Why does art matter? This is a question that has given philosophers and artists food for thought for centuries.
It’s also been a leading question in many school districts when budget cuts have forced school administrators to put various curricula on the chopping block. Very often arts programs are the first to be cut.
From their earliest years, many children communicate and learn through artistic expression. Songs help them learn words and repetition to develop speech and reading skills. Drawing, painting and crafting helps to solidify motor skills. Though 88% of Americans consider the arts part of a well-rounded education, an American for the Arts public opinion survey found that the percentage of students receiving arts education has shrunk dramatically over the last few decades.
Houston’s Arts Access Initiative, in conjunction with Houston Education Research Consortiums, found a substantial increase in arts educational experiences had remarkable effects on students’ academic, social and emotional outcomes. Students who participated in arts education experienced a 3.6% reduction in disciplinary infractions, an improvement of 13% of a standard deviation in standardized writing scores, and an increase of 8% of a standard deviation in students’ compassion for others. Compassion translated into wanting to help people who were treated badly and being more conscious of how other people feel.
The Nation’s Report Card, the largest ongoing assessment of what students in the United States know and can do, shows that American students continue to score lower than many of their peers in Europe and Asia. Seeking to improve performance in reading and math may be as simple as including arts education. Researchers from the Johns Hopkins University School of Education say that instruction becomes more effective when educators integrate creative activities.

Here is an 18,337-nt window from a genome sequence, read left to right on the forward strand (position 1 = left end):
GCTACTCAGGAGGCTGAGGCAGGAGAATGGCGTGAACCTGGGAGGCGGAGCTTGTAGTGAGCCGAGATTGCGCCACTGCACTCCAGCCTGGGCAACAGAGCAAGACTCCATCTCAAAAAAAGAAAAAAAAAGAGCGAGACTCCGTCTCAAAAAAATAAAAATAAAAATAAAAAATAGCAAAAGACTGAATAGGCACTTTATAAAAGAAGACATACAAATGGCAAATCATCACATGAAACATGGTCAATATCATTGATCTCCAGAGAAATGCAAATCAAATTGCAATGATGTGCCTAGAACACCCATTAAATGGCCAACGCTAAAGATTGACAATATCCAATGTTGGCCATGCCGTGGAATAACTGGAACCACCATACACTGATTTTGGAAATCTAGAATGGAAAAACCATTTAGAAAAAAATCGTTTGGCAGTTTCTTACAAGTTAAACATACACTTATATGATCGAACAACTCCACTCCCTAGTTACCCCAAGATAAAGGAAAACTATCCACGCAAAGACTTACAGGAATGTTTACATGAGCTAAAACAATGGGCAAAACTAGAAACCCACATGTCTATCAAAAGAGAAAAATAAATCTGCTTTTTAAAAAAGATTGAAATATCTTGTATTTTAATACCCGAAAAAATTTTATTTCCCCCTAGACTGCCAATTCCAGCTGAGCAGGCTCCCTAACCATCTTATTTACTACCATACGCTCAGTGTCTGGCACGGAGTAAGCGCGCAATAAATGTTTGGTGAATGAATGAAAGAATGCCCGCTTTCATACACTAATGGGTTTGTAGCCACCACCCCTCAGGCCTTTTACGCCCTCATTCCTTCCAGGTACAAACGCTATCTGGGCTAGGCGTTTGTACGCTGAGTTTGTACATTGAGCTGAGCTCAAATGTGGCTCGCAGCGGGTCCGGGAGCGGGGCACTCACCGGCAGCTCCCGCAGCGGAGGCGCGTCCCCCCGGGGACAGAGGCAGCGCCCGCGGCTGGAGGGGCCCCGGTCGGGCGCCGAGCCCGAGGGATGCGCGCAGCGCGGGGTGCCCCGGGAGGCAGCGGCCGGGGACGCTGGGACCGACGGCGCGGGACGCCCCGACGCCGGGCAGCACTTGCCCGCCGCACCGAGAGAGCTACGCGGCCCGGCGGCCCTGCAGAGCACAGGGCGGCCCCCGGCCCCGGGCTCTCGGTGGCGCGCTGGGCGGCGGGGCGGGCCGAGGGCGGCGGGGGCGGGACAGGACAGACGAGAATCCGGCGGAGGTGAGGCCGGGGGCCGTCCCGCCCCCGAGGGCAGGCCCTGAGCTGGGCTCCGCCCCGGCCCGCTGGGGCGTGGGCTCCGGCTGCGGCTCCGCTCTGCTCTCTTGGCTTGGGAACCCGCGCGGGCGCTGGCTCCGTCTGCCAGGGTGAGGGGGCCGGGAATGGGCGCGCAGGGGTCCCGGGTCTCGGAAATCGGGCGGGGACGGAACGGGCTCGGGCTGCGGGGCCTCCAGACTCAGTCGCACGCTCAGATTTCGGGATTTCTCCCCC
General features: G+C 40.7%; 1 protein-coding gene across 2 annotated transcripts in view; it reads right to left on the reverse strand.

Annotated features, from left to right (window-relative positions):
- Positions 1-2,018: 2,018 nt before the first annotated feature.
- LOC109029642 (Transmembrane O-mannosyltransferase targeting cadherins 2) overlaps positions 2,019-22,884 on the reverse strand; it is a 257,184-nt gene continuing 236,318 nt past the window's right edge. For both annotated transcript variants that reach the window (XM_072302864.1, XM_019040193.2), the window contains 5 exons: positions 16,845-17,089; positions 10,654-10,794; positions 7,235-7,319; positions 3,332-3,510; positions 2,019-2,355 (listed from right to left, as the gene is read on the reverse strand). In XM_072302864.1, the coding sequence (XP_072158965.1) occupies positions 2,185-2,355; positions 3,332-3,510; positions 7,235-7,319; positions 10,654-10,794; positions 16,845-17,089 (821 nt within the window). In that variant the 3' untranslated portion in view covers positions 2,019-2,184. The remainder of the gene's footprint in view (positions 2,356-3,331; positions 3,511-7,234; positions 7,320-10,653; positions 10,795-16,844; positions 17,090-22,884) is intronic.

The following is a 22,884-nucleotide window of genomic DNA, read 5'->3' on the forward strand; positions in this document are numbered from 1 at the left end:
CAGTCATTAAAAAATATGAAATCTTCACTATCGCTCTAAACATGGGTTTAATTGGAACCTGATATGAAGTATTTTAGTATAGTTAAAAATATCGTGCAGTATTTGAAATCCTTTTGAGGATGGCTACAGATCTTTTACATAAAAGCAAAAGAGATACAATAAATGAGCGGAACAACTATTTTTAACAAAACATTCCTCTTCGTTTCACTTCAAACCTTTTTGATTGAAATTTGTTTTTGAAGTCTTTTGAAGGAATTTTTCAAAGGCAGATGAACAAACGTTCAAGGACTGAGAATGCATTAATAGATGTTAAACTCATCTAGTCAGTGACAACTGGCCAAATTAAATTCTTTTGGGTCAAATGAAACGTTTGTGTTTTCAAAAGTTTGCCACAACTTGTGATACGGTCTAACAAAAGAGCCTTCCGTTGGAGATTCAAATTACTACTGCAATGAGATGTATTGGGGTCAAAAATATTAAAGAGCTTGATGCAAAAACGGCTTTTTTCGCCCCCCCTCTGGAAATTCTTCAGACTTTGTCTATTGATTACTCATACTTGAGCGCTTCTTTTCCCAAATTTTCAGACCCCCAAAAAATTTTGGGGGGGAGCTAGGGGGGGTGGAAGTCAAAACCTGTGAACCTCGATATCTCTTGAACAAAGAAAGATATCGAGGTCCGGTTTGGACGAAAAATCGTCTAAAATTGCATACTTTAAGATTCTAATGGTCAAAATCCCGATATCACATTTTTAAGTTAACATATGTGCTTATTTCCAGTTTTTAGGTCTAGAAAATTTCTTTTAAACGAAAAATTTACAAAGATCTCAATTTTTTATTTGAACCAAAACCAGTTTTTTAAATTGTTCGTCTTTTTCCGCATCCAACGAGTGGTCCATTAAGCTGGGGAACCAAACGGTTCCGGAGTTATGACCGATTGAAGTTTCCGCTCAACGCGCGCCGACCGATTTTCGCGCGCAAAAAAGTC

Encouraging creativity and imagination across all disciplines can help shine light on new concepts and help students discover connections and innovative ideas.
To bolster support of arts in the classroom, parents and educators can point out the following benefits of arts education.
Increases creativity: The arts let students express themselves in different ways and offer outlets for all types of skills.
Improves academic performance: A report by Americans for the Arts indicates young people who regularly participate in the arts are four times more likely to be recognized for academic achievement than non-participants.
Develops motor skills: Arts helps foster motor skills, which are essential for writing letters and words, playing musical instruments, using paintbrushes, and much more.
Helps one appreciate numeracy: Art involves patterns and problem solving. Learning these skills translates into many different disciplines, including mathematics.
May accelerate brain development: Bright Horizons, a U.S.-based child care provider, reports learning to play an instrument has been found to improve mathematical learning, boost memory and lead to improved academic scores.
The benefits of arts in the classroom cannot be ignored. The arts encourage students to use many skills that translate to various subjects.